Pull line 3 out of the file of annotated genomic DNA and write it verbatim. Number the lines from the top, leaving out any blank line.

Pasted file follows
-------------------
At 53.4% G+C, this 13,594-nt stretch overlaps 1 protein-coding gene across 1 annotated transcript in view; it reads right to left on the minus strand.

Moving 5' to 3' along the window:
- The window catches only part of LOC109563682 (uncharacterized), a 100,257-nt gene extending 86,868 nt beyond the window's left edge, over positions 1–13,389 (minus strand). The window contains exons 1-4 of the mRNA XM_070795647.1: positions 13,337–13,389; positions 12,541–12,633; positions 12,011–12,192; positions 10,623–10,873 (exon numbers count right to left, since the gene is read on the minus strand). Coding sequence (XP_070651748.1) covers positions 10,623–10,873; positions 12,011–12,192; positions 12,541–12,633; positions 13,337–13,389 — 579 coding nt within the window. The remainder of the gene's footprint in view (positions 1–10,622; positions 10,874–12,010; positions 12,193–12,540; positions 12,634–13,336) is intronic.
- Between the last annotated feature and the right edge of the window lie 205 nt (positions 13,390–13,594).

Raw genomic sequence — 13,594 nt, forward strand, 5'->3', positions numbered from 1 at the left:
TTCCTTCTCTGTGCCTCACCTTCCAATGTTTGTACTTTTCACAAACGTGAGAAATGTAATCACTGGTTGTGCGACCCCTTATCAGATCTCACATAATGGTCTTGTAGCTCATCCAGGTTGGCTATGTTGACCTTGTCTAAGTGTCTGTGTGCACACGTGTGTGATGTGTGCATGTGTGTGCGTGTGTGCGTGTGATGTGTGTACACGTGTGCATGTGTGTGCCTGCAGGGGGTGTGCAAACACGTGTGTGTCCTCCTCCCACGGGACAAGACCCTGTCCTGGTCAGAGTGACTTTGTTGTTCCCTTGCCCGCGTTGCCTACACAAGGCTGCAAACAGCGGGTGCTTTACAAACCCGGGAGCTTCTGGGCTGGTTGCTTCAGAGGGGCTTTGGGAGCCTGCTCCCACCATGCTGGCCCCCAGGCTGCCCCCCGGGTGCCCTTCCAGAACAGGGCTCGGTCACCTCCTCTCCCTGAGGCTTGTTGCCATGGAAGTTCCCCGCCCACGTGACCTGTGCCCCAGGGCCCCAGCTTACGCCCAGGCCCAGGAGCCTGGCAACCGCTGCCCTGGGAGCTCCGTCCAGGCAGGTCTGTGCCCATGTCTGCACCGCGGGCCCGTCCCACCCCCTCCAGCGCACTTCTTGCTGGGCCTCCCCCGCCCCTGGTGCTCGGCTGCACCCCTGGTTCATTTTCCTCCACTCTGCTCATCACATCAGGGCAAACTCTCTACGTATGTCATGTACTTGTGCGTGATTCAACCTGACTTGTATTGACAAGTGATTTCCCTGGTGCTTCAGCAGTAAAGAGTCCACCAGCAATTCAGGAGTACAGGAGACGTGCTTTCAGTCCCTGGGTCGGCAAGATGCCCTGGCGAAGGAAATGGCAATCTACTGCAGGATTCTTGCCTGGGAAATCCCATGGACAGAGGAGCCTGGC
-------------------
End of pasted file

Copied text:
- The window catches only part of LOC109563682 (uncharacterized), a 100,257-nt gene extending 86,868 nt beyond the window's left edge, over positions 1–13,389 (minus strand). The window contains exons 1-4 of the mRNA XM_070795647.1: positions 13,337–13,389; positions 12,541–12,633; positions 12,011–12,192; positions 10,623–10,873 (exon numbers count right to left, since the gene is read on the minus strand). Coding sequence (XP_070651748.1) covers positions 10,623–10,873; positions 12,011–12,192; positions 12,541–12,633; positions 13,337–13,389 — 579 coding nt within the window. The remainder of the gene's footprint in view (positions 1–10,622; positions 10,874–12,010; positions 12,193–12,540; positions 12,634–13,336) is intronic.